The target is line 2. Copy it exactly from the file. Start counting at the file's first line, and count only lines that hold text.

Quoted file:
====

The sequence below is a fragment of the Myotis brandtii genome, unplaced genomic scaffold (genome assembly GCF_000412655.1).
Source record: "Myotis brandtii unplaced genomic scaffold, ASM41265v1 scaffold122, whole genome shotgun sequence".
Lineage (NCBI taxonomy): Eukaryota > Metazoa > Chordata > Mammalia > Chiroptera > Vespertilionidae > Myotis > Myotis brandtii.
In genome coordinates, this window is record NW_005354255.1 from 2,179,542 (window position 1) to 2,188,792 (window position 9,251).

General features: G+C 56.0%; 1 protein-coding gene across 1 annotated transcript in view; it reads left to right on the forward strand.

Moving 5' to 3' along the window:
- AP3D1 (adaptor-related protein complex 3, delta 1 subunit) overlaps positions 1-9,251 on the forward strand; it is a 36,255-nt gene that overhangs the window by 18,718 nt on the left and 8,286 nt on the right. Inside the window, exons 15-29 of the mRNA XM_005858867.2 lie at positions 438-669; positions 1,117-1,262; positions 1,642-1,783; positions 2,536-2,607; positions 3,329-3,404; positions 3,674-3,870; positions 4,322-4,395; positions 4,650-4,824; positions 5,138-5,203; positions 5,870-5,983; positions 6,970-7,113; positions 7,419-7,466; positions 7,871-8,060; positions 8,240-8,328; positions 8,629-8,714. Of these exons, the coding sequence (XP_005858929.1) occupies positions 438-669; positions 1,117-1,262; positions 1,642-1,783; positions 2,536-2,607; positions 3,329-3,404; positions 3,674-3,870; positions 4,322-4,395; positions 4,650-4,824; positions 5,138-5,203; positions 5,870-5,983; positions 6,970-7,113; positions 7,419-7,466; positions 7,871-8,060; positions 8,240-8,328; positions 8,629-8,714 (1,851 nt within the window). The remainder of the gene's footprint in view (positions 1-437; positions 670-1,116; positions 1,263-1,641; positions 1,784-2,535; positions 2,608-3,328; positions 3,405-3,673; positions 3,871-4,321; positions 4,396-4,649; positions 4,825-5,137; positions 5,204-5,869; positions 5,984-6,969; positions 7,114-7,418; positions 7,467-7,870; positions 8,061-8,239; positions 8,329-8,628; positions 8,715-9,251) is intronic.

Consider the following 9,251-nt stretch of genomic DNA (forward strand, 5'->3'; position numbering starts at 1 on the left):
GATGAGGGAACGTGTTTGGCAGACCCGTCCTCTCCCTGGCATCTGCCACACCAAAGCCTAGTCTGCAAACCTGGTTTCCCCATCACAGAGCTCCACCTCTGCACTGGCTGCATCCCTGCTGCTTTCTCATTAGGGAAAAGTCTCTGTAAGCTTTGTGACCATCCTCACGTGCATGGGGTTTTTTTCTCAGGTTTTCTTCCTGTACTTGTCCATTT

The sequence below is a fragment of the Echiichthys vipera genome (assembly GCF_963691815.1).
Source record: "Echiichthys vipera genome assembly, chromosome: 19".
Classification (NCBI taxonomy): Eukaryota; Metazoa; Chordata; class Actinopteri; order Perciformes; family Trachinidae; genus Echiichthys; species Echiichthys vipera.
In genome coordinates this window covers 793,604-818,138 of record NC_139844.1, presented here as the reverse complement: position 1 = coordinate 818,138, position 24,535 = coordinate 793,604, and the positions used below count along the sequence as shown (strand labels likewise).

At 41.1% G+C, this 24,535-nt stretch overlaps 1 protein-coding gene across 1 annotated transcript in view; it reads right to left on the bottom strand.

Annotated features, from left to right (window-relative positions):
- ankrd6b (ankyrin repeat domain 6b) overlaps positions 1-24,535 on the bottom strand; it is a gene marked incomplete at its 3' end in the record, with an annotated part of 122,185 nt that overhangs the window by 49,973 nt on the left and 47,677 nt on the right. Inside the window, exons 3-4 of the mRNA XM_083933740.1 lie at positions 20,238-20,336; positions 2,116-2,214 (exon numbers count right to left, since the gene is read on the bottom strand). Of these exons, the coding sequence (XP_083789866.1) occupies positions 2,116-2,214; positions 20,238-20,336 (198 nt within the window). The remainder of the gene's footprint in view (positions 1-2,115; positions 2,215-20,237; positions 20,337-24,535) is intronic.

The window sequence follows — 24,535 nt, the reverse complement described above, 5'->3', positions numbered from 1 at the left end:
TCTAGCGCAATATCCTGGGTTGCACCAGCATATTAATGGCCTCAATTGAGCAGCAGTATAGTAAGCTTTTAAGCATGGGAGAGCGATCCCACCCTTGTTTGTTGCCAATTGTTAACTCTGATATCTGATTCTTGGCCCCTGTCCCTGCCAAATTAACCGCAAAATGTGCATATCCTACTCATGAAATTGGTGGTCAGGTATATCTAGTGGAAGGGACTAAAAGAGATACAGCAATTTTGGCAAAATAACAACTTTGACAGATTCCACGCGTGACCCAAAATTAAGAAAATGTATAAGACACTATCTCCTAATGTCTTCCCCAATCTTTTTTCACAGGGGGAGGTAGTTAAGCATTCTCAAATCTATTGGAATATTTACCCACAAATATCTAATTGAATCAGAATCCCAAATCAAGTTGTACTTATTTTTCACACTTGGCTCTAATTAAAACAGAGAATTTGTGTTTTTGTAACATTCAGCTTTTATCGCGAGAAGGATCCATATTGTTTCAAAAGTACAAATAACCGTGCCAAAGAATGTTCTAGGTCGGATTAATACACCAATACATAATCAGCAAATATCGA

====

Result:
Source record: "Myotis brandtii unplaced genomic scaffold, ASM41265v1 scaffold122, whole genome shotgun sequence".